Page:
7. The importance of educating educators

More than anything, the topic of Chasing the Red Queen is about health -human health as well as ecosystem health- and the interaction between the two is important for us to understand. Agriculture is the support system for humans and it’s difficult to imagine anything more critical for the maintenance of our lives than the health of the systems that support agricultural productivity. And it isn’t just an understanding for farmers or even politicians, but something every person should understand. It’s really a matter of being connected to our support system and making sure we care for it in the long-term sense

As a college professor, my responsibility is to make science and current research understandable to students. The university is the one place in our society where everyone should feel that new information is being interpreted in as unbiased a way as possible and where alternative interpretations can be offered and heard. Sometimes new information contradicts old information and this is part of the process. Unlike many parts of our society, new information that makes us reevaluate our beliefs and understanding is welcomed in the university.

I teach Environmental Life Science and primarily to Education majors. This is possibly the most important group of students in the entire university, in my opinion, and the group that I most need to connect with. These students will be the vanguard of public education for the next 30 or more years. Their appreciation and understanding of science, in particular, will shape the next two generations of citizens and voters in my area. It is imperative that they, among all others, feel comfortable explaining science, discussing the latest discoveries, and imparting an appreciation, if not love, of science and discovery to their students. It’s my goal to help them overcome their own anxiety about science, often the anxiety that their own elementary teachers managed to impart to them.

It is no secret on college campuses that most non-science majors would rather have a tooth pulled than take another science class after high school. But two lab science courses are required at my school. So, the tendency is to search out the easiest science courses possible and try to survive them. It is unlikely these students will ever be exposed to science in a structured way again. So how important is it to make the last impression be the best possible? As a professor at a teaching-focused university, I think it is the most important thing in my profession. And to accomplish that, I have to establish a reputation for having an interesting class, even if it isn’t necessarily easy. But learning is easy if you are interested in the subject matter.

Chasing the Red Queen was written for this group of students and the public in general. My goal was to keep the language non-technical and to use examples from every person’s life to illustrate important issues, and to explain those issues with the science underlying them. Another goal was to avoid drowning the reader in facts. I love facts, but I’m always frustrated when reading fact-dense books knowing that I can only remember a fraction of the information. But knowing the facts and understanding a process is not the same thing. Knowing the concept means understanding the framework that the facts fit into and that is far more important than memorizing facts. In the life sciences, there are certain concepts that are used to explain important processes and if a person understands the concepts, many facts can then be interpreted, they make sense, and this makes knowing them even better.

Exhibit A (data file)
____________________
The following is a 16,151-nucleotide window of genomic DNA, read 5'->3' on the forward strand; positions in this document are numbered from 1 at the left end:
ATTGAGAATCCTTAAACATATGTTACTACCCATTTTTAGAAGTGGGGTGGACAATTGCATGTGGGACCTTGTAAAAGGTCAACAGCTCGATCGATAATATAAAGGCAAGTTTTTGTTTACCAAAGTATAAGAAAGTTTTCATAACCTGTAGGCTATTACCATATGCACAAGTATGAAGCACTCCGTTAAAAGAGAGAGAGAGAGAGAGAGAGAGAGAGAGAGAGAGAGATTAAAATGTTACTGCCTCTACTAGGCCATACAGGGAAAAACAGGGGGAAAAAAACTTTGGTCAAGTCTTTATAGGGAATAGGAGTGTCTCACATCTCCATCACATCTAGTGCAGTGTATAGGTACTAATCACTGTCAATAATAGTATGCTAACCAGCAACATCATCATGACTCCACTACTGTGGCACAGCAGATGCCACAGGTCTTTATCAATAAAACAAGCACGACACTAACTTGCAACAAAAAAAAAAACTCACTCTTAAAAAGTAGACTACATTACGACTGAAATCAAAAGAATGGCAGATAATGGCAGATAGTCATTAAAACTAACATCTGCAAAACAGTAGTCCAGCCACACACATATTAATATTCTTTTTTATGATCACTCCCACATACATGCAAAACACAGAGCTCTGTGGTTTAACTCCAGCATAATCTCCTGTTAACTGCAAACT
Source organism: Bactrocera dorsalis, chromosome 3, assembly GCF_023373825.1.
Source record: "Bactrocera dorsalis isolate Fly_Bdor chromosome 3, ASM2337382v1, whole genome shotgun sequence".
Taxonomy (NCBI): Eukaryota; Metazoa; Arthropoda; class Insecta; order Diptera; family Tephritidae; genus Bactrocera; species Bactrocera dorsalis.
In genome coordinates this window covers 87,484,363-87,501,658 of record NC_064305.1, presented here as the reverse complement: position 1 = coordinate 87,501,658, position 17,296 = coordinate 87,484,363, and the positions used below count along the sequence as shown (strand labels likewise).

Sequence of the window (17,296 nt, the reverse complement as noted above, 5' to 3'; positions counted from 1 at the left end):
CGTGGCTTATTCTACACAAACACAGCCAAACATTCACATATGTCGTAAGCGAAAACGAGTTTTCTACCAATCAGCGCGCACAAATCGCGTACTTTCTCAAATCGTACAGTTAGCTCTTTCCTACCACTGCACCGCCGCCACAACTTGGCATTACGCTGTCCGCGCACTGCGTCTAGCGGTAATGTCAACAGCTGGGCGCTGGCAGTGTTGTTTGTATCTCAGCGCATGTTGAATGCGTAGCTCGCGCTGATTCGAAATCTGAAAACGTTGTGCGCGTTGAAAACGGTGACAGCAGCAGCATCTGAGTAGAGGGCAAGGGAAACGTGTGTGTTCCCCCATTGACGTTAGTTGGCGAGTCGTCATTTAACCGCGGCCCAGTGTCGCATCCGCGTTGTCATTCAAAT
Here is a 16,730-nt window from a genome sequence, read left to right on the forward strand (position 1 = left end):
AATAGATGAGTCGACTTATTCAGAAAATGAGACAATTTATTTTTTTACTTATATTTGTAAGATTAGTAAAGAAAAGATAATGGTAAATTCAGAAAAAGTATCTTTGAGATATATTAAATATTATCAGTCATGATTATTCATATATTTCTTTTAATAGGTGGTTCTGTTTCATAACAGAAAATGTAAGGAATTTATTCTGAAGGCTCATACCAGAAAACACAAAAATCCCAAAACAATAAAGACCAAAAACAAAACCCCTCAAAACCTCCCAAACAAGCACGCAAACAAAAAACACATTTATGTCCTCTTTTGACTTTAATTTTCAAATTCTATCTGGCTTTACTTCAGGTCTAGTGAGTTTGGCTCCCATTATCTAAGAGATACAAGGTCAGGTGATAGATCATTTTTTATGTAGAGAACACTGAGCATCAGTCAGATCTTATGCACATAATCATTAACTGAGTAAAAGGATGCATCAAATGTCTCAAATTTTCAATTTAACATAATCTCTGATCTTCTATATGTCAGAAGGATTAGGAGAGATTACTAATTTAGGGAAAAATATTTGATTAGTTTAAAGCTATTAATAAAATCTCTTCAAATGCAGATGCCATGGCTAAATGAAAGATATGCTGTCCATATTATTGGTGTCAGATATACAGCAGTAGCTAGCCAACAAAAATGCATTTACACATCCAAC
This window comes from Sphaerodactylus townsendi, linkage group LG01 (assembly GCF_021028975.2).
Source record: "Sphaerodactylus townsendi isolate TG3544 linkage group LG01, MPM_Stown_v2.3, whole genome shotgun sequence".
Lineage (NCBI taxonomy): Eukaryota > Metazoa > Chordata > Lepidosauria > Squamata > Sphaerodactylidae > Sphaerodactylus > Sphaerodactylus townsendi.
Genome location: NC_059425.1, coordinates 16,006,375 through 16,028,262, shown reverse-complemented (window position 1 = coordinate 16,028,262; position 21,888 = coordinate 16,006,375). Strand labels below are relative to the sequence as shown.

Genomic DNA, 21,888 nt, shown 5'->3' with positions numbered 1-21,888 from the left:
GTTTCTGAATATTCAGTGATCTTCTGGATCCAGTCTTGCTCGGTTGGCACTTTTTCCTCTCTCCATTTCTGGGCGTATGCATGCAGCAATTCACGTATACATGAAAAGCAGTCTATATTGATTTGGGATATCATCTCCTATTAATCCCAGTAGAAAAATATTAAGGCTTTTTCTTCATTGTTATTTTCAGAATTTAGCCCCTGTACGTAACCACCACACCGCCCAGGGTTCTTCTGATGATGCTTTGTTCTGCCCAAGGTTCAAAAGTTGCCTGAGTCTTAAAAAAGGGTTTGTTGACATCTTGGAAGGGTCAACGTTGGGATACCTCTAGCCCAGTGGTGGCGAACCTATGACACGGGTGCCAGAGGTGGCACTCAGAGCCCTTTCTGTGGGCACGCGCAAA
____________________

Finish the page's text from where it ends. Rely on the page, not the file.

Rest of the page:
For example, if we understand how predators control the abundance of their prey, then we can explain how a green pond becomes clear after predatory fish are put into it. We know that the large fish reduce the numbers of small fish, which means the zooplankton they were eating will increase in number and that will result in a decrease in the abundance of the green phytoplankton, which the zooplankton eat and which were clouding up the pond. In other words, if we grasp how direct interactions work, we can understand how indirect interactions work, and how adding large fish reduces algae even though large fish don’t eat algae. If we grasp this concept, we can also apply it to understand other systems even if we aren’t experts on the other systems.

In my classes, if the students understand the basic premises of natural selection, they can easily grasp the problem of pesticide resistance even if they know nothing of the pests or the insecticides. Knowing that fundamental concept, they can easily see that the flushing of modern medications into our sewer systems (e.g., for birth control, blood pressure, pain, erectile dysfunction, or cholesterol) will result in strange interactions with wildlife. They can easily comprehend how giving constant uniform, and unnecessary doses of antibiotics or growth hormones to livestock can potentially change the quality of the foods we eat.